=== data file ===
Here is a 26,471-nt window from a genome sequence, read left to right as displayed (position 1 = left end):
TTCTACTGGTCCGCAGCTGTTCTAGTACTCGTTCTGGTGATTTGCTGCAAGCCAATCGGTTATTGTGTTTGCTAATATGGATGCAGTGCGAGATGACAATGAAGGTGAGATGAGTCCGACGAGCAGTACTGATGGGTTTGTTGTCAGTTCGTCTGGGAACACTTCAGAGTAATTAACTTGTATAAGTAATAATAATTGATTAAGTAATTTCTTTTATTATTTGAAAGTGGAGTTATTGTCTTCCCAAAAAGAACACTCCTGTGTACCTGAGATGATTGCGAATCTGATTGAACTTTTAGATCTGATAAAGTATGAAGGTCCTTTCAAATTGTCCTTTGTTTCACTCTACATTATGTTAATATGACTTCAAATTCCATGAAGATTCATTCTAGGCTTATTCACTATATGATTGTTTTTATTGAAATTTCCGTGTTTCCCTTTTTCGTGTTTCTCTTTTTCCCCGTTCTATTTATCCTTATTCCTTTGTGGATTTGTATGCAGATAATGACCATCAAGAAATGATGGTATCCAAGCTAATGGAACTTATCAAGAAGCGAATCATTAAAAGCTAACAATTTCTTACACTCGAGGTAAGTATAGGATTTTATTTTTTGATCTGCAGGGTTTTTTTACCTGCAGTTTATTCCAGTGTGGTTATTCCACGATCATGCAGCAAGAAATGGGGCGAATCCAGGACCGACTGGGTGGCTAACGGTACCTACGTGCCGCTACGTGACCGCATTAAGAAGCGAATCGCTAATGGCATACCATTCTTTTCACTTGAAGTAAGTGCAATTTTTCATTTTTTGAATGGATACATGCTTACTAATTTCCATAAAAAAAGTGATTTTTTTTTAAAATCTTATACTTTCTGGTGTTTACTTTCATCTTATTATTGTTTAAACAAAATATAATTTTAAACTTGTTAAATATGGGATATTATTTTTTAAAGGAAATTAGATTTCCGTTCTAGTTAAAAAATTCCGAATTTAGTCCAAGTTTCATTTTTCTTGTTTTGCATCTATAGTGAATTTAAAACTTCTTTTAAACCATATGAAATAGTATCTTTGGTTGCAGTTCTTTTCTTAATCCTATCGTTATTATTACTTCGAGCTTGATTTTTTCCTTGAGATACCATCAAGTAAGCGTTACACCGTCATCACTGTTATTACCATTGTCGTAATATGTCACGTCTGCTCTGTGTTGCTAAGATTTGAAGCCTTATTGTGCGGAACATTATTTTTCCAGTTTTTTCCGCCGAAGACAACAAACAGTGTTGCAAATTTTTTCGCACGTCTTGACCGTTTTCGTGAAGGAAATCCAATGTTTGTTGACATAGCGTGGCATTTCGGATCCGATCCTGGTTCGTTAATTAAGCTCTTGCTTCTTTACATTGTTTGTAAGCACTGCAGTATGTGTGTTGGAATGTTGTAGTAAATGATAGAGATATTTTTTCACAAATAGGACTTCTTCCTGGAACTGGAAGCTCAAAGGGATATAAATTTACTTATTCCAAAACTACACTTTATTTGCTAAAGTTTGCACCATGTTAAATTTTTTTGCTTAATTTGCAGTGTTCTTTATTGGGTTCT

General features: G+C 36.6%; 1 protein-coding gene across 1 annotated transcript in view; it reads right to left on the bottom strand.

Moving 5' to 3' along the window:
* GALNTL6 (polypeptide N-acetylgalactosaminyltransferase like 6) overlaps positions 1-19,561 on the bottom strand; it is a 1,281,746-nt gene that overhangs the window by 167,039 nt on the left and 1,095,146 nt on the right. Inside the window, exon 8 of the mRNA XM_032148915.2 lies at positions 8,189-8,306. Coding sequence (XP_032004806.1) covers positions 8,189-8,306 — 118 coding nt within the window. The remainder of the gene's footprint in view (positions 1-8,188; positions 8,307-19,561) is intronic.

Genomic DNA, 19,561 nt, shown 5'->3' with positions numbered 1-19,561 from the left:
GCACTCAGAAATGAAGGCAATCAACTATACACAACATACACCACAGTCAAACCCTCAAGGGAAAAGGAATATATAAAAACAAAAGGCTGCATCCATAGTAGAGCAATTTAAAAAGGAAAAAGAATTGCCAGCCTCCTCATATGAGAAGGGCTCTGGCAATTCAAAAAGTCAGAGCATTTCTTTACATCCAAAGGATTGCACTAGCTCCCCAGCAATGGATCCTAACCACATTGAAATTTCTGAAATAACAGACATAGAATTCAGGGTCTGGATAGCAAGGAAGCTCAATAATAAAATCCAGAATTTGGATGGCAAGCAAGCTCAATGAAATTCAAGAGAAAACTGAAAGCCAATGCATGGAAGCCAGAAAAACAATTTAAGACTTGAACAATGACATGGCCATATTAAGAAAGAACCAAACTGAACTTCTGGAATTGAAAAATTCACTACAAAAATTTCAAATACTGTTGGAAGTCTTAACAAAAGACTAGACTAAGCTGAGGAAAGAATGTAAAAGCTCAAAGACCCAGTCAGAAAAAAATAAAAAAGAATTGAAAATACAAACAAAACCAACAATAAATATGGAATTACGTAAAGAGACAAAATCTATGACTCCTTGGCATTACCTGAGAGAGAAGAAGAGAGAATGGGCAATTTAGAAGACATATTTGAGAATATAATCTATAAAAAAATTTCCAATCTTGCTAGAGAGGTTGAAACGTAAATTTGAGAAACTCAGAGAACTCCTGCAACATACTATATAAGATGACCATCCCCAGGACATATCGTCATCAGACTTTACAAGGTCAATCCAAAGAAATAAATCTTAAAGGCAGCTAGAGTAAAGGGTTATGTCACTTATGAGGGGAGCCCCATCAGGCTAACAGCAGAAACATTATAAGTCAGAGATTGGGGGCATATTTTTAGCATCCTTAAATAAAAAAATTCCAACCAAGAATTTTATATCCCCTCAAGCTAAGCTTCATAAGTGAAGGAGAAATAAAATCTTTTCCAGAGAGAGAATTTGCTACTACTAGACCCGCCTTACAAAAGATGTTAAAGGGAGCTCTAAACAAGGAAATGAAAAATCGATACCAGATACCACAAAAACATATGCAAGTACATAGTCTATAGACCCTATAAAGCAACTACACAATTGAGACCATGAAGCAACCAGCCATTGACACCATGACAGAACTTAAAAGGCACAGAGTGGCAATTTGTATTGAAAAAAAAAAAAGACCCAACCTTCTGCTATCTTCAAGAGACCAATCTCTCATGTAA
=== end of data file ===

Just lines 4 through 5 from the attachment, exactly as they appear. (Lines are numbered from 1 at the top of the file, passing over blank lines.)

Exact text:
Moving 5' to 3' along the window:
* GALNTL6 (polypeptide N-acetylgalactosaminyltransferase like 6) overlaps positions 1-19,561 on the bottom strand; it is a 1,281,746-nt gene that overhangs the window by 167,039 nt on the left and 1,095,146 nt on the right. Inside the window, exon 8 of the mRNA XM_032148915.2 lies at positions 8,189-8,306. Coding sequence (XP_032004806.1) covers positions 8,189-8,306 — 118 coding nt within the window. The remainder of the gene's footprint in view (positions 1-8,188; positions 8,307-19,561) is intronic.